Paresis of the tibialis anterior muscle / paralysis of the tibialis anterior muscle
Foot drop is a condition in which the foot can no longer be placed on the ground in a controlled manner when walking. The foot drops down, as it were, after the heel has made contact with the ground. Or the foot can no longer be raised at all and 'drags' on the ground. There is no longer any control because the muscles in the lower leg are weakened or failing completely due to a problem with the nerve.
Foot drop is also called paresis of the tibialis anterior muscle or paralysis of the tibialis anterior muscle.
Description of the condition
Foot drop is characterized by the loss of function of the muscles that lift up the foot, the so-called tibialis anterior muscles. Due to the fact that the tibialis anterior muscles have weakened, they can no longer control the heel-to-toe transition of the foot. Or the foot can no longer be lifted in its entirety so that the foot drags on the ground.
The muscles in charge of lifting the foot are:
- Tibialis anterior muscle.
- Extensor hallucis longus muscle.
- Extensor digitorum longus muscle.
These muscles are controlled by the same nerve, the common peroneal nerve. When damage or entrapment occurs somewhere in the course of the nerve, there is a chance that the muscles no longer work properly.
Nerves originate in the bone marrow. The common peroneal nerve originates in the large leg nerve. This one is composed of nerves originating from the lower five vertebrae. The large leg nerve runs at the back of the hip, via the rear of the knee, towards the lower leg. The common peroneal nerve splits into two smaller branches in the lower leg.
Cause and origin
Pressure on the peroneal nerve can develop as a result of acute trauma, but a more gradual onset can also occur. Trauma can occur if the nerve is suddenly subjected to a lot of traction force, compression force or shift, such as in an ankle sprain. If symptoms develop gradually, this may be because of persistent pressure on the nerve or because of a systemic disease such as diabetes (diabetes). The most common cause is in the area of the fibular head on the outside of the knee. This is where the nerve runs behind the fibular head. Pressure on the nerve can develop here due to the muscle attachment, but also after frequently sitting with one’s legs crossed. In fact, the nerve may get entrapped over its entire length.
Foot drop is also frequently caused by a hernia . Foot drop results from pressure on the nerve in the spine.
Signs & symptoms
A nerve entrapment usually follows a fixed pattern with clear characteristics of a loss of motor (muscle) and sensory (sensation) function.
In case of foot drop, the main symptoms are:
- Inability to lift the forefoot.
- No control or reduced strength of the muscles in the lower leg.
- Impaired gait.
These are the symptoms that are immediately noticeable. In addition, there are other symptoms that can be traced back to where the nerve is pinched:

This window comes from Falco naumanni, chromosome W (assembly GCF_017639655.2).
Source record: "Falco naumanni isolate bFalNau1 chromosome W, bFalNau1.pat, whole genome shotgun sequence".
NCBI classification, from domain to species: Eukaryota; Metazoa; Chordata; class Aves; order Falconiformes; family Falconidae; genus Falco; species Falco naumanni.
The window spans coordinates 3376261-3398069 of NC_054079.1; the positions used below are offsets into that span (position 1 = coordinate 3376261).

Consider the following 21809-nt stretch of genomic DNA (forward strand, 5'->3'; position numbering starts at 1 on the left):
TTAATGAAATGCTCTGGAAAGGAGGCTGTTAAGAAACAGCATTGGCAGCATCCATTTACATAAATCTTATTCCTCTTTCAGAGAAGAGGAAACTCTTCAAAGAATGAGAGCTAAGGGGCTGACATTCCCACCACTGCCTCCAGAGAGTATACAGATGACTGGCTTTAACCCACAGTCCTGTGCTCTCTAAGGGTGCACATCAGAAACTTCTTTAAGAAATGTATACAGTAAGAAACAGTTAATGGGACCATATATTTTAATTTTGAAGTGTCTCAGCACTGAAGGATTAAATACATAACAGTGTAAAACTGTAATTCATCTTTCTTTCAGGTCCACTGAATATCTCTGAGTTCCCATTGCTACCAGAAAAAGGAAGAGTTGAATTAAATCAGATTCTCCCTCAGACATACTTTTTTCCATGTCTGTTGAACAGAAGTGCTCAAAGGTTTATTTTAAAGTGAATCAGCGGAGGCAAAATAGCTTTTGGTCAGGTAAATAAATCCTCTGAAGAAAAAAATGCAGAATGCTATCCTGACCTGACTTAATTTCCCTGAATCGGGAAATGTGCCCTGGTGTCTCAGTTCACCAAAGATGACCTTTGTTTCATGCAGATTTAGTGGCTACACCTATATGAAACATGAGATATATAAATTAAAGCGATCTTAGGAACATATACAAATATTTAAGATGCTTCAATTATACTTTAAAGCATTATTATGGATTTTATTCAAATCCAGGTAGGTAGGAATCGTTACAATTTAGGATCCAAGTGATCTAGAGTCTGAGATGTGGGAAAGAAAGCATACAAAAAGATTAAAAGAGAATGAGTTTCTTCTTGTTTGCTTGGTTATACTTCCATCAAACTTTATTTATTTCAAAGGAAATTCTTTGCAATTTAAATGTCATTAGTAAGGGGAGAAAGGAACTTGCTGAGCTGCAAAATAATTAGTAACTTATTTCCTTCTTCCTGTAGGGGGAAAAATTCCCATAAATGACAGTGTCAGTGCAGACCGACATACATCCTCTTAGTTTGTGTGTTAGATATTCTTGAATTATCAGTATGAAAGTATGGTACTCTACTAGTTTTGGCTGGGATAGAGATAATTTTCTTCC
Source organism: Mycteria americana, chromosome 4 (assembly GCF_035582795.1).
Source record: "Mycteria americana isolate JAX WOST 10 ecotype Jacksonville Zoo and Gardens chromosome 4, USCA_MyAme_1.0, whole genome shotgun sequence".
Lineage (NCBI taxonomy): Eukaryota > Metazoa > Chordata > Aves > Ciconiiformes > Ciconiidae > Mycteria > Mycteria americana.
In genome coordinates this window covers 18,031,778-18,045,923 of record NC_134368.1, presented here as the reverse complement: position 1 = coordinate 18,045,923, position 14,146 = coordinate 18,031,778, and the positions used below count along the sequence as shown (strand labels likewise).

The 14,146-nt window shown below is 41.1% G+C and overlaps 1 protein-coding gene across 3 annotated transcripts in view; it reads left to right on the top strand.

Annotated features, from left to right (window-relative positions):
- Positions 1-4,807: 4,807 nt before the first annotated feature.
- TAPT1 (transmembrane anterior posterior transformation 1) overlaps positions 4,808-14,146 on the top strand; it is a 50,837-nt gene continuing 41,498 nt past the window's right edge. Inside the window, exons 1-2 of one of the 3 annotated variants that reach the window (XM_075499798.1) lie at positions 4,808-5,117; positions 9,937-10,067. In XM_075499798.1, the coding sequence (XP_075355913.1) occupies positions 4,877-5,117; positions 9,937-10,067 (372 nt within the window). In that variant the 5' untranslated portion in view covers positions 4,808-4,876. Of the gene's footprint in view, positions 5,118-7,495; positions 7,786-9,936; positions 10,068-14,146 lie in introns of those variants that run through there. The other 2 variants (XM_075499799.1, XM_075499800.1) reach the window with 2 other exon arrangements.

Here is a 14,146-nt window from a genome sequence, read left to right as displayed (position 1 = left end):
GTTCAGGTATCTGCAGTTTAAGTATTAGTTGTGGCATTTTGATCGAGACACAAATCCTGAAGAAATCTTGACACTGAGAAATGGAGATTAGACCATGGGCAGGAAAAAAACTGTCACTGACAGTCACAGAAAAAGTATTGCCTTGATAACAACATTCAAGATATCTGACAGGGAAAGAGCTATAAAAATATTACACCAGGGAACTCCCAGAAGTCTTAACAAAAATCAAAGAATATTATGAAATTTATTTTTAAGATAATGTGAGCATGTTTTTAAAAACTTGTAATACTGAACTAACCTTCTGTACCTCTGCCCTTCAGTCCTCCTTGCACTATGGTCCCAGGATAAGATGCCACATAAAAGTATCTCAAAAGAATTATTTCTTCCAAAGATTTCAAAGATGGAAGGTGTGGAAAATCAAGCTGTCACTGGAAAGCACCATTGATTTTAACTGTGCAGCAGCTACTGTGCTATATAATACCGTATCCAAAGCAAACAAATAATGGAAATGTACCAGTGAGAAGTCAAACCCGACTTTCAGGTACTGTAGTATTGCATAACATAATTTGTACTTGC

- Muscle weakness in the hip muscles.
- Muscle weakness in knee flexors.
- Muscle weakness in tibialis anterior muscles.
- Muscle weakness in toe extensors.
- Inability to walk on heels.
In addition, sensory disorders can be present when touching the skin. Or the feeling is completely absent in certain places on the leg:
- Lateral side of the thigh.
- Side of the lower leg.
- On top of the foot.
- Inside of the foot.
- Between the first and second toe.
The diagnosis of foot drop is usually easy to make, considering the changed gait pattern and the reduced strength of the tibialis anterior muscles. It is more difficult to find the cause of foot drop. This is due to the large overlap of complaints in the innervation area.
In order to gain proper insight into the problem, an interview is very important. Complaints such as back pain, the possible cause and the course of the complaints are important for a correct diagnosis.
Afterwards, a physical examination will be performed. This is to find out which muscles are weakened and where sensory changes occur. Also, reflexes will be tested in case foot drop is suspected with a cause coming from the spinal column.
When in doubt, or for verification purposes, the location of the entrapment can be examined with a EMG (nerve conduction test). If compression is suspected to be caused by a bone disorder or originates in the back, an MRI may be required to confirm this.
The treatment is often conservative, i.e. without surgery. Only in case of compression due to bone disorders or other structural impingements, surgery can be a solution. The compression is then removed.
The physiotherapist often supports patients with these symptoms, although it is not usually necessary to see the physiotherapist frequently. Progress can be monitored well using targeted exercises and by regularly checking the muscle strength. Foot drop often recovers within a few months, but recovery can also take a year. If the physiotherapist does not see any progression in this period, or if it gets worse, further examination will be necessary. Besides physiotherapy, other possibilities include custom-made soles or a brace.
The treatment of foot drop that originates from the spine consists primarily of treating the spine.
Haveman, J.W. & Blomme, A.M. (2009). Beknelling van de N. peroneus superficialis. Een karakteristiek klachtenpatroon. Ned. Tijdschr. Geneesk. 2009;153:B268; Isala klinieken, afd. Chirurgie, Zwolle.
Krishnamurthy, S. & Ibrahim, M. (2019). Tendon Transfers in Foot Drop. Indian J Plast Surg. 2019 Jan; 52(1): 100–108.
Magee, D.J., Zachazewski, J.E., Quillen, W.S., Manske, R.C. (2016). Pathology and intervention in musculoskeletal rehabilitation. Elsevier, 2nd edition.